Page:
I know your exhaustion. I'd like to offer you some very basic ideas:

    1. Any physical aggression, threats against herself, or others contact 911 & ask for transport of a mentally ill child to the nearest ER. The important words are "mentally ill child".

    2. Stop staying up all night to protect her from herself. If she runs, you'll know. She'll make sure that you know. At that point you can take action - don't lose sleep over it. You'll not be functioning at optimum levels if you continue to do this.

    3. The agencies may not have failed you; unless/until you trust you mom's gut instinct & work with them to form an effective intervention plan (Integrated Listening Systems (ILS) skills, therapy) plus a crisis plan. You & you alone will have to work to form a team that will not quit. Trust me I know & have a team of 13 for wm & 8 for kt. It took me years to put together a cohesive team.

    4. Take the time while your difficult child is in the hospital (or Residential Treatment Center (RTC)) to rest. This is the time to reconnect with husband & your easy child. You cannot miss out on the rest of your family while difficult child drains the life's blood out of you.

    Please don't take this as a criticism - I've lived this with my tweedles. My difficult children, bless their li'l pea picking hearts, will do their best to guilt me, manipulate, act the poor orphan plus all their "antics" til the cows come home.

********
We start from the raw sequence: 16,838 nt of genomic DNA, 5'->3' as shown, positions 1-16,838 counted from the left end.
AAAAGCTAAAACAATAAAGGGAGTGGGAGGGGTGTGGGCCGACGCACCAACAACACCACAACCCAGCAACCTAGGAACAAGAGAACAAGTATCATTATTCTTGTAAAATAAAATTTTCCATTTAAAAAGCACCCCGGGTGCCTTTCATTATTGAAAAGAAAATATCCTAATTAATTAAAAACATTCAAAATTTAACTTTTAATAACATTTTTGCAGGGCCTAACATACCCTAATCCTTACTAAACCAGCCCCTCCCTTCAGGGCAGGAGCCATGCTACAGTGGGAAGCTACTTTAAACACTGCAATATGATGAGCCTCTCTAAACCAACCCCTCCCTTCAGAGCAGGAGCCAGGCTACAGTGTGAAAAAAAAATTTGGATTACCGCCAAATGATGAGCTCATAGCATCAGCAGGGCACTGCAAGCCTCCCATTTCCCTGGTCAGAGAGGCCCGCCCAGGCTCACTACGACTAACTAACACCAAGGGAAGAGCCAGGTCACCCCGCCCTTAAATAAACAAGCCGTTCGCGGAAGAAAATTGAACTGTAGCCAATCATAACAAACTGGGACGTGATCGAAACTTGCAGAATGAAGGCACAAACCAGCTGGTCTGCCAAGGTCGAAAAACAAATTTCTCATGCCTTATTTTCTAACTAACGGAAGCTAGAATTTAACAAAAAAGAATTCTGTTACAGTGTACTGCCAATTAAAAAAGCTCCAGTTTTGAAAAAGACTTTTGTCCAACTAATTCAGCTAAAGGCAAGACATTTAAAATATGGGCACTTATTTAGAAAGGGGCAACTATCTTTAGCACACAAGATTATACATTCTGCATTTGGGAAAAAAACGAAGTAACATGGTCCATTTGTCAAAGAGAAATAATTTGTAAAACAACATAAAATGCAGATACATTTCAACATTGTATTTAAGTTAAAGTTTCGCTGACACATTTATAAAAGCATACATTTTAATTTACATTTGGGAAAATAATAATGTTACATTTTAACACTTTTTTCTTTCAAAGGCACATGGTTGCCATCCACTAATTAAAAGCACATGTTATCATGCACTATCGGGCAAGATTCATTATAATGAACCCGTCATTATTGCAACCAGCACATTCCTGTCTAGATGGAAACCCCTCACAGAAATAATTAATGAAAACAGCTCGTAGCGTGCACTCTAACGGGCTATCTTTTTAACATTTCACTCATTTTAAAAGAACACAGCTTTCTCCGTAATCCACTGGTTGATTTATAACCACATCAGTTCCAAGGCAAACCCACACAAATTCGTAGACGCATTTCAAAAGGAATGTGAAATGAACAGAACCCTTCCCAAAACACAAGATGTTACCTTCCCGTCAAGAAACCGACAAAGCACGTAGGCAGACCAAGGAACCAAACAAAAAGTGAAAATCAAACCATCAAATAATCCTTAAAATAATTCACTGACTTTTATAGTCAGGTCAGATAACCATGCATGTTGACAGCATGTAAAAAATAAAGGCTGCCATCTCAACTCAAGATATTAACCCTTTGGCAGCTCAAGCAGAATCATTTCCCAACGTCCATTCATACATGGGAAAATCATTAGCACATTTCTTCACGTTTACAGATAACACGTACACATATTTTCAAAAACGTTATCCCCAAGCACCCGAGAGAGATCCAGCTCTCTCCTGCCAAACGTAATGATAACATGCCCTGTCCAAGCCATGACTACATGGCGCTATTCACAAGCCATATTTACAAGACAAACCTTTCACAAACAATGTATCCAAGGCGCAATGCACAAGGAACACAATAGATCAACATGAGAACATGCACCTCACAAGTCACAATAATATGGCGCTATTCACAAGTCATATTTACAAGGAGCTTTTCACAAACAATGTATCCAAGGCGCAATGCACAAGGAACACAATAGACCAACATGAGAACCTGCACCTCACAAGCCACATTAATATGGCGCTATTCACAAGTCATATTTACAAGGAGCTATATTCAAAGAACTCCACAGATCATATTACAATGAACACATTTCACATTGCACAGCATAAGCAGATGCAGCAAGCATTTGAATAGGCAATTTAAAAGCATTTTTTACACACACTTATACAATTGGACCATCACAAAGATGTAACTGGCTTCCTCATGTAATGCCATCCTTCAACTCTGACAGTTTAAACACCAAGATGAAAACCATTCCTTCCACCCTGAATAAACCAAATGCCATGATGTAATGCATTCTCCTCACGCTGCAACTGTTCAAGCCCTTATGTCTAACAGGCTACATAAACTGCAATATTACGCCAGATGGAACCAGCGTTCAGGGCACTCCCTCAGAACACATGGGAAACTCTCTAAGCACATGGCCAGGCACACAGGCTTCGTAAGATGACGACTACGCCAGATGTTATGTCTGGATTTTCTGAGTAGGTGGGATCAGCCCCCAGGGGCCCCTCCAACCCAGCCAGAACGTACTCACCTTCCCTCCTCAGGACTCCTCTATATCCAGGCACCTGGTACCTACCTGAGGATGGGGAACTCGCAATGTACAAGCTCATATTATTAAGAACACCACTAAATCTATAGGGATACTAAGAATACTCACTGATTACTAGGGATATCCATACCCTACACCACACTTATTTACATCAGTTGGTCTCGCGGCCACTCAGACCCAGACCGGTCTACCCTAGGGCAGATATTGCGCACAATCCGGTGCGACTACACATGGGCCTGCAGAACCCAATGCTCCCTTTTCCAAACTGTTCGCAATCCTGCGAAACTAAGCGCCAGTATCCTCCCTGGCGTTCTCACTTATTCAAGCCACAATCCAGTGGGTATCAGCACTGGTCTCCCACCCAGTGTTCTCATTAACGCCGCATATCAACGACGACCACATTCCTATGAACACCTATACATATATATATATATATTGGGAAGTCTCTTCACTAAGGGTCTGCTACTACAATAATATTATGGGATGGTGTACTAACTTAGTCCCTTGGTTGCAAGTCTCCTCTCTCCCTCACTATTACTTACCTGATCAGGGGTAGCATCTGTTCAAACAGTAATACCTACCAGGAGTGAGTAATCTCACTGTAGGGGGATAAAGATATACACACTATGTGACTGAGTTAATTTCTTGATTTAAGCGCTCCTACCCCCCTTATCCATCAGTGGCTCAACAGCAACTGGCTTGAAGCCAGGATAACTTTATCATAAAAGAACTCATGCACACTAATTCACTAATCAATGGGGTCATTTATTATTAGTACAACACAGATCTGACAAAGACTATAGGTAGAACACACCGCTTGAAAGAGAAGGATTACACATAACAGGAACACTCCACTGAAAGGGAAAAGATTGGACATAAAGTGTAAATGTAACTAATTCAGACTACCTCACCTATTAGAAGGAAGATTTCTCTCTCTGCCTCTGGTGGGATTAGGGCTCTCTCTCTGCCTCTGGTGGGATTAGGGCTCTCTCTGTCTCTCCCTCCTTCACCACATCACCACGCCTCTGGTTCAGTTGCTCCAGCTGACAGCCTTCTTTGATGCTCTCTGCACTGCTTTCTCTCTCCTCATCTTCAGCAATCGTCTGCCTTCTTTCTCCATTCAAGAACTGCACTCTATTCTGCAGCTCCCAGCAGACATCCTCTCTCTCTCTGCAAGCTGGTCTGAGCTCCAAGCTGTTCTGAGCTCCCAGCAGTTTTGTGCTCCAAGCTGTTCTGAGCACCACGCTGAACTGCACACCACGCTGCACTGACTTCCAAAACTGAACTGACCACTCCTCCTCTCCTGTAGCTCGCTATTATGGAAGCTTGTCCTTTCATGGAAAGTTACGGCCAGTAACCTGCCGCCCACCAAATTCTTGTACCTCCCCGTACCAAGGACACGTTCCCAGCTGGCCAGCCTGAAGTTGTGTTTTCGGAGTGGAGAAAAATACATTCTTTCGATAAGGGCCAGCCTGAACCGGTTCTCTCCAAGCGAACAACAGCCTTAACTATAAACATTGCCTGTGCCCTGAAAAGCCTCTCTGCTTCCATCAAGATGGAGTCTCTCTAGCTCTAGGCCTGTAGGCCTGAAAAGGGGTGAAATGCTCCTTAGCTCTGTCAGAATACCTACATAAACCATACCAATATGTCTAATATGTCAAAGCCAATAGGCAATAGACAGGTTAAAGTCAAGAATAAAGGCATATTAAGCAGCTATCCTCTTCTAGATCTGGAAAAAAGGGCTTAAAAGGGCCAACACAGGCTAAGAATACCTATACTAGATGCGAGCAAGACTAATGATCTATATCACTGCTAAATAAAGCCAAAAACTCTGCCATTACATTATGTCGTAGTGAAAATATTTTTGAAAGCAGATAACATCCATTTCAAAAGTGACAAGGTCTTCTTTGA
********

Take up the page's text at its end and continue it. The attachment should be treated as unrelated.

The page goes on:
9. hamsterwheel

    hamsterwheel New Member

    I am answering all responses in this one lengthy post. Sorry

    She sees a psychiatrist every month & we have a family therapist that comes to the home weekly and her therapist is out on maternity leave until March.

    She did have Medicaid until end of November, but no longer is covered, because one of the agencies involved to assist us was going to pay the health insurance premium and didn’t so now she’s in the hospital & not covered. I tried for social security and was denied because I am over their income guidelines. Since when is having a disability have anything to do with income?

    There is a crisis plan in place, an intervention plan, and the entire police department knows who we are. I have no problems calling them each time resulting in a hospitalization.

    The team is what I am looking for. So far I have two members, our family therapist who has been doing her all to advocate for us going above and beyond the call of duty and my personal therapist. Now if I can find the people who have the authority to make a difference for difficult child well have something. Even the psychiatrist is relatively dismissive. Yes, tried to find another & tried all the providers listed with the ins., but now no longer have insurance.

    I continue to run into situations of, well try this agency and passing us along. If I could find someone to truly take an interest and examine the whole situation instead of following protocol & procedures and passing the buck, we may stand a chance.

    She did go for the neuropsychological evaluation several years ago and I was told she falls under the umbrella of emotionally disturbed and was classified as Bipolar for insurance/medication purposes. I am going to ask to have the neuropsychological evaluation done again, so thank you for bringing that up.

    We ran into a medication problem last time she was in the hospital 2 weeks ago because, according to state law, they have to inform patients they can refuse their medication, so she did.

    I can not figure out for the life of me how a child is given the authority to make that kind of decision. This time, THANK GOD, she recognizes that she is off the wall and has agreed to go back on it and take the higher dose.